Assuming Barkley is less than 100 percent as expected, then Bullough should expect the Trojans to lean on the running game to move the chains, control time of possession and wear down the Bruins’ front seven.
Marc Tyler, senior Allen Bradford, and the imposing cadre of ‘SC running backs should expect to be a significant part of the offense against the Bruins.
Regardless of the disparity in talent between the Trojans and Bruins, Neuheisel has proven that he can outscheme Kiffin for 60 minutes. If Kiffin is unprepared for Neuheisel’s game plan like last year, then UCLA could shock the nation by trumping the Trojans.
Brehaut Moves the Chains, For a Change
His performance may have been in a losing effort, but UCLA quarterback Richard Brehaut finally posted some decent passing statistics that brought some balance to the Bruin offense.
Against the Sun Devils on Nov. 26, the sophomore threw for 321 yards along with three touchdowns and an interception. Furthermore, he produced 19 total first downs, and posted a passer rating of 121.18. This type of production will be necessary to keep the Trojan defense from bringing in extra defensive backs to the line of scrimmage to cheat against the run.
Should offensive coordinator Norm Chow continue a departure from the pistol towards a more traditional scheme that features more passing, we will continue to witness Brehaut’s maturation towards a more reliable signal caller, which could pay serious dividends in 2011.
Pride, Schmide: USC Has Nothing Left to Play For
Although they’re favored by almost a touchdown at UCLA, the Trojans are in the unfamiliar position of having no prospective bowl game to play for this season.
With five losses already tarnishing their record, USC can’t even enter the conversation of finishing out the season as a member of the Associated Press’ Top-25 Football Bowl Subdivision teams, let alone Pac-10 champions.
Now that all of their home games are behind them, Southern Cal will have to rely on faithful constituents of Trojan Nation, who will surely be peppered throughout the Rose Bowl on Saturday amid the Bruin faithful, to cheer on the Cardinal and Gold in a lost season.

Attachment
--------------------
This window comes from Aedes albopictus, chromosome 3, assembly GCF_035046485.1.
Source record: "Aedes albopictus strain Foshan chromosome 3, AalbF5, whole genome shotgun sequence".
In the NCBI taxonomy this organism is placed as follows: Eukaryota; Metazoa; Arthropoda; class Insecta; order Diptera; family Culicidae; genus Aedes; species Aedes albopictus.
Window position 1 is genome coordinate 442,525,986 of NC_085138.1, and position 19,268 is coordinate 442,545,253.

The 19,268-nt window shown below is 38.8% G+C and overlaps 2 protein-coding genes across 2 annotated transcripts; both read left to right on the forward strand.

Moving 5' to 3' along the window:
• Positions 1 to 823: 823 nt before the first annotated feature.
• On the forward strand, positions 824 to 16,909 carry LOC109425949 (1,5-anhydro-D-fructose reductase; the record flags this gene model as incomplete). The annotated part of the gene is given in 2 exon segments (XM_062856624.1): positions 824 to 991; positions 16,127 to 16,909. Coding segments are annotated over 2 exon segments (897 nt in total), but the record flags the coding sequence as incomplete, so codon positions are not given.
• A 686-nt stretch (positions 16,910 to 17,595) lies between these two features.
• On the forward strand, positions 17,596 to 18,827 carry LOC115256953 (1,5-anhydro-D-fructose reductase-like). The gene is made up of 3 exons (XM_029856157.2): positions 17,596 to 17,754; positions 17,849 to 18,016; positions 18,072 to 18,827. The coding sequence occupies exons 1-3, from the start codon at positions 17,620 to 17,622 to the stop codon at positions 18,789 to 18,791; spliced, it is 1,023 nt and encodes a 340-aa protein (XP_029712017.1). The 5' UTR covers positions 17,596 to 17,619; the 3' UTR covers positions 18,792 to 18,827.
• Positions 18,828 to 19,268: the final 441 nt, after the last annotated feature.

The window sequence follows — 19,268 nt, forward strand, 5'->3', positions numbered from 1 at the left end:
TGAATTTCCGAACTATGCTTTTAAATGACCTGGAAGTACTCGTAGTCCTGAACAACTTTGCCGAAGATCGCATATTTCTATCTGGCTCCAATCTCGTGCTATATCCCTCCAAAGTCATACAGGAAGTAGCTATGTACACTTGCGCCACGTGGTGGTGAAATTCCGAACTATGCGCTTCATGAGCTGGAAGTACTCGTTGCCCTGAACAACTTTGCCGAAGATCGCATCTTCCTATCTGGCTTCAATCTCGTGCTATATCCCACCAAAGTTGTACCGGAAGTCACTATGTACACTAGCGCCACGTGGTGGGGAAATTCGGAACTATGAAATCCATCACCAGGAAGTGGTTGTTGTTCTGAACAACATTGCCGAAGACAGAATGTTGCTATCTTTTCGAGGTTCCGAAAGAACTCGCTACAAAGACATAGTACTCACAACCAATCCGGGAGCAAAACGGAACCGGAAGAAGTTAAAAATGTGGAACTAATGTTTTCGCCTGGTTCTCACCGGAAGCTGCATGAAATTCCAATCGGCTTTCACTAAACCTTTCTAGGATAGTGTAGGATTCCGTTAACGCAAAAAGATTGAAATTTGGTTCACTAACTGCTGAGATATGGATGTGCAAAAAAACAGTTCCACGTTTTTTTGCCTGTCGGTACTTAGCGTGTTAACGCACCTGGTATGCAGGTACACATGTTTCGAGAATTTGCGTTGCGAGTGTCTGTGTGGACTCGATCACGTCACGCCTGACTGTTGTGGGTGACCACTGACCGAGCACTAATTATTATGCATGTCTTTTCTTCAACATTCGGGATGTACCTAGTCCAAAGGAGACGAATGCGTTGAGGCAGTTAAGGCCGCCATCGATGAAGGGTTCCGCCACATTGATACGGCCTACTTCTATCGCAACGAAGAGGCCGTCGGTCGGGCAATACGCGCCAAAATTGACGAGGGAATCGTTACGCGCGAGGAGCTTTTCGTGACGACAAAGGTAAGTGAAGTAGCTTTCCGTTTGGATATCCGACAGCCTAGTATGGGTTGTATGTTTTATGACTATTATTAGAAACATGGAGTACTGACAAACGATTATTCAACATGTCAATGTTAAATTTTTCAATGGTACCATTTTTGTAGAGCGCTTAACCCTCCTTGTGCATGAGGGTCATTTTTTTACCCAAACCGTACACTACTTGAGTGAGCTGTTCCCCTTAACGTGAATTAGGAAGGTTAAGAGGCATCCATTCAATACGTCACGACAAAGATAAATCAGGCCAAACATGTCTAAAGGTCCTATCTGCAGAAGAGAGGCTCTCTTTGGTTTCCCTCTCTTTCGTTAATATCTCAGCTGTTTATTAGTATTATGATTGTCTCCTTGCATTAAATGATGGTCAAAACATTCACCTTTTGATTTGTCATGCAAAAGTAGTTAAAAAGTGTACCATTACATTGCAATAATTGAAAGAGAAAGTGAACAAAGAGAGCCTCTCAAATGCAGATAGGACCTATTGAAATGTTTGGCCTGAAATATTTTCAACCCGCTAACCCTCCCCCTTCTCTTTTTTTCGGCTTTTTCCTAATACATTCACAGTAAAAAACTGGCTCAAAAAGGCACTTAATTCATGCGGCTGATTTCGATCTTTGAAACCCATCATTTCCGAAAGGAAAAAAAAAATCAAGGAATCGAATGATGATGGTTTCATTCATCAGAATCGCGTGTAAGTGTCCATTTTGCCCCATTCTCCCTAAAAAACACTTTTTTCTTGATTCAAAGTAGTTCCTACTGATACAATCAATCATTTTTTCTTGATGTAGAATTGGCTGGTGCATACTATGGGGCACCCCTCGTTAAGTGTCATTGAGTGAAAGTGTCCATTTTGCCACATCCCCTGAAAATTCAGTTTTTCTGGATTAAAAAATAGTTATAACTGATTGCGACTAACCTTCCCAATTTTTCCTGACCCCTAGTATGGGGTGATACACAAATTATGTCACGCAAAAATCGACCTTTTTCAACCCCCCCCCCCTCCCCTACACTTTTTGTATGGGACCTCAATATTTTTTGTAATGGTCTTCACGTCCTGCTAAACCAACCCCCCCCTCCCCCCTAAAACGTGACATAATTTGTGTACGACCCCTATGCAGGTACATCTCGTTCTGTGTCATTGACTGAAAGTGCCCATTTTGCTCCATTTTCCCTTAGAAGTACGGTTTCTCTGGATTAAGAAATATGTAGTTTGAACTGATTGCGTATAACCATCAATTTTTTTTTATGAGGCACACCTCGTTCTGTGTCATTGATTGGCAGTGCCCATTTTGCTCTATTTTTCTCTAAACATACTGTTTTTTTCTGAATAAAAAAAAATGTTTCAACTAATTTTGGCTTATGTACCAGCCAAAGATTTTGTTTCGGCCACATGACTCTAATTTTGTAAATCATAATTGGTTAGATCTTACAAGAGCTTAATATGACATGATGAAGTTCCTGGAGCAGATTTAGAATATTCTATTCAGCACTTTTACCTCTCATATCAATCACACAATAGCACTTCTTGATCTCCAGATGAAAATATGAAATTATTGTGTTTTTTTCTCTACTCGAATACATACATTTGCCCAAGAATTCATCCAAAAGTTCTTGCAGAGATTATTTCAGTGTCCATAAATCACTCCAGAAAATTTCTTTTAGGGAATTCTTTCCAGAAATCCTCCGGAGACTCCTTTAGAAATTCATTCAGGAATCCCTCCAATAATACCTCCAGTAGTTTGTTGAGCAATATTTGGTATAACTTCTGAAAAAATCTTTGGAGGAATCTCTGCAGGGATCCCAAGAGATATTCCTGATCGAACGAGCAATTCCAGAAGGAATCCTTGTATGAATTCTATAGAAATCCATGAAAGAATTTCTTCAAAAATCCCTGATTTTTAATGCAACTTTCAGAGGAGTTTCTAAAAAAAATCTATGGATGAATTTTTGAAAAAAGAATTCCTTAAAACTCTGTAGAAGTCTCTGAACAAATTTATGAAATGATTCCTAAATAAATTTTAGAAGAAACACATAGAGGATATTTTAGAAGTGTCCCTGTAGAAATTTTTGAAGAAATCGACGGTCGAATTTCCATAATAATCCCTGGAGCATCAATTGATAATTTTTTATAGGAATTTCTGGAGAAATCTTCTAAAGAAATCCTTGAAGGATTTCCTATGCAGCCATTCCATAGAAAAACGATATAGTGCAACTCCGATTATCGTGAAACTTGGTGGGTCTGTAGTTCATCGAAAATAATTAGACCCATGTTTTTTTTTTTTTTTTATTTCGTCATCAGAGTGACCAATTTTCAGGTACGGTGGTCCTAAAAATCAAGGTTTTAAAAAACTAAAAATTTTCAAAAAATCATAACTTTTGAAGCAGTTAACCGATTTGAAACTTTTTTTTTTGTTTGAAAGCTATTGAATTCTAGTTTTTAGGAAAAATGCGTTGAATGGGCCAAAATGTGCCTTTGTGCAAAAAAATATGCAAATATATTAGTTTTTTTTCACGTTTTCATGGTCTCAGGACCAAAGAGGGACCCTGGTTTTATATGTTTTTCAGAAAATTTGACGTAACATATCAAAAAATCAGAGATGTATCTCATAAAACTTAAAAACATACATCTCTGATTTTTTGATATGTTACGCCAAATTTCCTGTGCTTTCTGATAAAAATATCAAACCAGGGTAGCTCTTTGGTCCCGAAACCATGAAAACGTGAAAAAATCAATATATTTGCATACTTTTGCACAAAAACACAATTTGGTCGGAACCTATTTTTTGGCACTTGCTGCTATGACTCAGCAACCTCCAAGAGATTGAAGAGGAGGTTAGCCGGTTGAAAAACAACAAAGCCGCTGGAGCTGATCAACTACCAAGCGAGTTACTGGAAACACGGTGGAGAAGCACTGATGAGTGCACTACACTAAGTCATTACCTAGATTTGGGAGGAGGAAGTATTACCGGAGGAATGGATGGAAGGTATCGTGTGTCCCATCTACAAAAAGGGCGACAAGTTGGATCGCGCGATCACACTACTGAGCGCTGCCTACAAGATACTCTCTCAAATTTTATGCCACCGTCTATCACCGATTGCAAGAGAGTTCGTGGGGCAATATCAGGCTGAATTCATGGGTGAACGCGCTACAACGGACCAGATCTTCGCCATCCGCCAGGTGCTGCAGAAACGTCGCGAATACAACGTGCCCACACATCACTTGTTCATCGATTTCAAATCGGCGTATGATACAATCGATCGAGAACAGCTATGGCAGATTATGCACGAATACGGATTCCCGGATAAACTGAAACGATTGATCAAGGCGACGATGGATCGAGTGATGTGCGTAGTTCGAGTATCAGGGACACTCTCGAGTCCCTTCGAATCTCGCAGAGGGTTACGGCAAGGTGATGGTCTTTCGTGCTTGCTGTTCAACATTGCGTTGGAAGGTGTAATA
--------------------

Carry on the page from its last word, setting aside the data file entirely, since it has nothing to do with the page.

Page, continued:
Both Lane, as well as his father, ‘SC defensive coordinator Monte Kiffin, are known to be great motivators, but the reality exists that the Trojans may come out flat with minimal inspiration left for 2010. While UCLA upsetting USC is cause for excessive jubilation in Westwood, beating UCLA is merely expected in Heritage Hall.
The Bruins trail USC all-time in the football matchup 28-42-7, but the unusual circumstances surrounding this year’s contest render the situation ripe for an upset.
Furthermore, the Bruins have a proverbial axe to grind after being humiliated towards the end of last year’s face-off.
Revenge for Running Up Score Last Year
You may remember the way last year's UCLA vs. USC game ended, and it surely makes UCLA loyalists mad to think about.
Does UCLA have a shot to upset the Trojans on Dec. 4?
After being mad for over a year, it’s time to get even.
With 54 seconds left in the fourth quarter of the UCLA vs. USC game last Nov. 28, Neuheisel called time out in spite of the fact that ‘SC was up 21-7. Although The Trojans had the game in hand, CRN wanted to send a message to his team to never surrender, especially to your crosstown rival. Instead of having Barkley take a knee to kill the remaining time on the clock, then-head coach Pete Carroll called a play-action deep pass that resulted in a 48-yard touchdown.
This supposed slap-in-the-face to Bruin Nation was met with a mixed reaction.
Although UCLA loyalists felt incensed that a superior program in USC would run up the score, followed by incessant laughing at and mocking of the Bruins from the Trojan sideline which nearly resulted in a postgame brawl, CRN took the high road when commenting on Carroll’s controversial play call after the game:
"Our job is to cover, and they have every right to throw deep," Neuheisel said of the scoring play to Damian Williams. "People can make their own conclusions. Our job is to stop the play...I don't blame (USC) for doing it."
Bruin Nation can only hope their team can administer some retribution against the downtrodden Trojans this time around.